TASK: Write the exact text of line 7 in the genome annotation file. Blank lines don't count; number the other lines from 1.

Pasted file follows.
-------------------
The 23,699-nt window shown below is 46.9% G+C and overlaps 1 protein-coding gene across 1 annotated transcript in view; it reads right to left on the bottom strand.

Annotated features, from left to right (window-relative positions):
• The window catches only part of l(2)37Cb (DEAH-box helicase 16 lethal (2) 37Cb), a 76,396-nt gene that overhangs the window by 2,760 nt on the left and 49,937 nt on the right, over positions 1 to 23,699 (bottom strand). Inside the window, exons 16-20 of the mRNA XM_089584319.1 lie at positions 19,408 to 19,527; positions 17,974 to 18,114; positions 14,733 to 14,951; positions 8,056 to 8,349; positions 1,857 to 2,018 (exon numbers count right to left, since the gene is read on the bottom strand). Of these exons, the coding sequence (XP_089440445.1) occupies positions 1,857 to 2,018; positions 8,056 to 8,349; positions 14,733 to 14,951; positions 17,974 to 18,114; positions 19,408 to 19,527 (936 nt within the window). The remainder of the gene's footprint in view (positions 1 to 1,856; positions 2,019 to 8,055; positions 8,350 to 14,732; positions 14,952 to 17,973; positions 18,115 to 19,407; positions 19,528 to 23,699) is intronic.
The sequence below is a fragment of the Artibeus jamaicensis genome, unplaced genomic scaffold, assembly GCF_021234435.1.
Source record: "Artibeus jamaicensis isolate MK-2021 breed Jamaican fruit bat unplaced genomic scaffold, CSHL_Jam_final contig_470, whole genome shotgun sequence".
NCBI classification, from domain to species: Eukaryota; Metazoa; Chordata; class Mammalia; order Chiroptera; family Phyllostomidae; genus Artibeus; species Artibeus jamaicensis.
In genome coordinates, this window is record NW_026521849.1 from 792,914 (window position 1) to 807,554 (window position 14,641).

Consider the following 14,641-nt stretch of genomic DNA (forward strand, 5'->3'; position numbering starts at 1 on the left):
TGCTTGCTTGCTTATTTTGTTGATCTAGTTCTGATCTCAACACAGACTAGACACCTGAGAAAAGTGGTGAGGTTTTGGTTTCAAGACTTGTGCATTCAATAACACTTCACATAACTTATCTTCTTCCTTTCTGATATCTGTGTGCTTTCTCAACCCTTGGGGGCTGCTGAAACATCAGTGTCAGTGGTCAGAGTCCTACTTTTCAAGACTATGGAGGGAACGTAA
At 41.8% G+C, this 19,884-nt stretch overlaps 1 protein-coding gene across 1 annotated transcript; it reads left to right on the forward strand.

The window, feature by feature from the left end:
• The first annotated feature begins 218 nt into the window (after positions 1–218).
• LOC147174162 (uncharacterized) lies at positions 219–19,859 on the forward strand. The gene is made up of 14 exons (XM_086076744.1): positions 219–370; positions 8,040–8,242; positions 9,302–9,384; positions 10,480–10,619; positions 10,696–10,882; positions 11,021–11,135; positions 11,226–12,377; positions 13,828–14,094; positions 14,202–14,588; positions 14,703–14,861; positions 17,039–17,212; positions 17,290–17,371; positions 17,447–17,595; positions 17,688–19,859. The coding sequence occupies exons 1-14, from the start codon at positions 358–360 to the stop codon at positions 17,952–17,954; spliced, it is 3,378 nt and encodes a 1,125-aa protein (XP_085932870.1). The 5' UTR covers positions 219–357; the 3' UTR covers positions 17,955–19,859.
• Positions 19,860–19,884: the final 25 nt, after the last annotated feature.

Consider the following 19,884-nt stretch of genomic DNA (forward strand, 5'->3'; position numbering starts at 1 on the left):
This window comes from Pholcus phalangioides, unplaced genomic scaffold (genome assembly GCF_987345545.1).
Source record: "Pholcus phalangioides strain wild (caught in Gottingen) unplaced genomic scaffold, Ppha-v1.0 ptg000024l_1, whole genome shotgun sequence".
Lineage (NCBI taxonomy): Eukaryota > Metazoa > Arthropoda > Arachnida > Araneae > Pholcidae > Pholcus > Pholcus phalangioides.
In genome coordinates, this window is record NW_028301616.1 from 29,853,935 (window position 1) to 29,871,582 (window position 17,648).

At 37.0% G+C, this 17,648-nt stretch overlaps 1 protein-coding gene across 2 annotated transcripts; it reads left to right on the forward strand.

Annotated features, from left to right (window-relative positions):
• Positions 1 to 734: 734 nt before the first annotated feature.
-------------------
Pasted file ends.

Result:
In genome coordinates, this window is record NW_026521849.1 from 792,914 (window position 1) to 807,554 (window position 14,641).